Donations were received mainly from "Friends of SMP", primarily park visitors who signed up to support SMP and receive information on SMP via a newsletter. Initially, through a project with WWF-US, US citizens (most Park visitors originate from the US) were given the opportunity to make tax-deductible contributions benefiting SMP, to WWF. Upon completion of the WWF project, a "Friends of Saba Conservation Foundation" organisation was incorporated in the US, which received non-profit status from the IRS. This was done at minimal expense to SMP and SCF, as US "Friends" provided most of the services required for incorporating the organisation and obtaining its non-profit status, for free. These "Friends" continue to produce "SCF News", the quarterly newsletter, and distribute it using bulk mailing rates available to non-profit organizations, all of which amounts to considerable savings.
Souvenirs on sale include T-shirts, sweat shirts, polo shirts, caps, emblems, books, postcards, artwork, maps, and logo pins. All items are related to the Marine Park or to conservation in general. The assortment and sale of souvenirs is restricted by the limited space of the present SMP office and could be significantly increased if and when the proposed SMP visitor centre comes into being.
The 1994 and 1995 SMP budgets amount to approximately US $ 111,000. This modest budget (modest in comparison to the size of the area managed and the number of visitors) includes US $ 94,000 for Park expenses, and US $ 17,000 for expenditure related to the SMP Hyperbaric Facility (see table II). The expense side of the budget includes a depreciation allowance, SMP trust, SMP Guidebook reprinting allowance, and a Hyperbaric Facility trust. The depreciation and SMP Guidebook reprinting allowance are fixed amounts at US $ 12,500. The results have shown a contribution to the trust fund in certain years (mostly due to the Government maintaining its personnel subsidy at the same level) and a contribution from the trust fund in others. The revenue and expected revenue generated, averaged over the years 1993-1995, is distributed as follows:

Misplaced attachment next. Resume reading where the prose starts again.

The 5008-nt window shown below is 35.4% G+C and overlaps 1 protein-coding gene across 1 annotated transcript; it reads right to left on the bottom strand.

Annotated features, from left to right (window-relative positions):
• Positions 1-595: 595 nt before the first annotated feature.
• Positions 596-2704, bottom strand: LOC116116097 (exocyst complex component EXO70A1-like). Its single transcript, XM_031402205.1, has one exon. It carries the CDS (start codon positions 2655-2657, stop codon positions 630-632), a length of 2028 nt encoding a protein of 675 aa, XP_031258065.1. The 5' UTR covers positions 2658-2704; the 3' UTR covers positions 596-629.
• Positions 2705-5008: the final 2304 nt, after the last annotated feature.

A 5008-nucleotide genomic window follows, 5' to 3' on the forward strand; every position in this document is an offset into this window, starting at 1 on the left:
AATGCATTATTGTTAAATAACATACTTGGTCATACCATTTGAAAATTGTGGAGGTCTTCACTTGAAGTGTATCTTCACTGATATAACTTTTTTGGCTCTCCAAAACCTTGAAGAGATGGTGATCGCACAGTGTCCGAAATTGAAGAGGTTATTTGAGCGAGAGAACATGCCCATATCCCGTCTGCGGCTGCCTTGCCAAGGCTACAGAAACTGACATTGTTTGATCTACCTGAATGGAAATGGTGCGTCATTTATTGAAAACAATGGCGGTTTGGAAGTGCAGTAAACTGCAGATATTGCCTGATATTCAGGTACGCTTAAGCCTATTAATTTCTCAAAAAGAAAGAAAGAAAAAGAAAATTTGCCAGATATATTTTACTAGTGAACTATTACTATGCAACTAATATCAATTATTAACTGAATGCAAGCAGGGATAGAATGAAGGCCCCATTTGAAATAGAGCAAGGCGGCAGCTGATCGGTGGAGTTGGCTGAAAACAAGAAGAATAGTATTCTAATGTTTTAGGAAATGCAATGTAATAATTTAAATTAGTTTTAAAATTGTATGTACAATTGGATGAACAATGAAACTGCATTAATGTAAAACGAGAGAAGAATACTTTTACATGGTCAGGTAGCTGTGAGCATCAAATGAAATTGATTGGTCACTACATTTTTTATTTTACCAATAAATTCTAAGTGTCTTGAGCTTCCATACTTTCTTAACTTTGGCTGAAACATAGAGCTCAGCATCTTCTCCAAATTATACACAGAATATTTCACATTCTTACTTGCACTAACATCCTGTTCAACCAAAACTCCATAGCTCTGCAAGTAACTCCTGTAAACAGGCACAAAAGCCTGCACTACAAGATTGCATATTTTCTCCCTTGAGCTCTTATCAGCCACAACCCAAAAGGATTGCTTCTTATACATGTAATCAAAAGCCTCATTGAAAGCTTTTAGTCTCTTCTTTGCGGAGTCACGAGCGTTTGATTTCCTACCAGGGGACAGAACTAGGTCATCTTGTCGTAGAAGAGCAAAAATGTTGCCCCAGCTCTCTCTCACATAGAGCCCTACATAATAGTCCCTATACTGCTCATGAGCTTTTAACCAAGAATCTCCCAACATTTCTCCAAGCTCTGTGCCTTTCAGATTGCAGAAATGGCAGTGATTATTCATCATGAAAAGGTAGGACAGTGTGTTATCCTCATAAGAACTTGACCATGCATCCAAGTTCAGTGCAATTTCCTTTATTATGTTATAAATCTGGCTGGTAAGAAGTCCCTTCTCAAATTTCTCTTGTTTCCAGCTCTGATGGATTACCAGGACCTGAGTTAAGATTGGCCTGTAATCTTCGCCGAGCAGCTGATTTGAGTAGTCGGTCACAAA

Table II. Saba Marine Park Budget 1995.
All figures in Antillean Guilders
Table II. Contd. Saba Marine Park Budget 1995.
Marine Park Hyperbaric Facility
figures in Antillean Guilders
In 1993, the first year after the personnel subsidy was cut, the financial results show a rather large deficit, which was supplemented from the SMP trust fund. However, this deficit is largely due to certain unusual expenses and some reimbursable expenses. Also, one has to bear in mind that the budget is always inflated because of the US $ 12,500 depreciation and SMP Guidebook reorder allowance. Taking these factors into account, one may conclude that the 1994 and 1995 budgets are essentially balanced, and that SMP has achieved its goal to become a self-financing entity within the Saba Conservation Foundation. It is also noteworthy that the assets in the trust fund have not decreased significantly (see Tables III and IV).
Lessons to be learned
The Saba Marine Park Case study presents a rather unique example because of a number of factors: the small size and scale of development on the island, the relatively unimpacted state of the resources prior to development of the Marine Park, and the short links between the community and decision makers.
Nevertheless, a number of important lessons which will have applications elsewhere can be derived:
Table III. Saba Marine Park Income and Expense Report 1994
All figures in Antillean Guilders
Table IV. Saba Marine Park Liquid Assets (All figures are in Antillean Guilders. Naf 1.80 = US $ 1.00)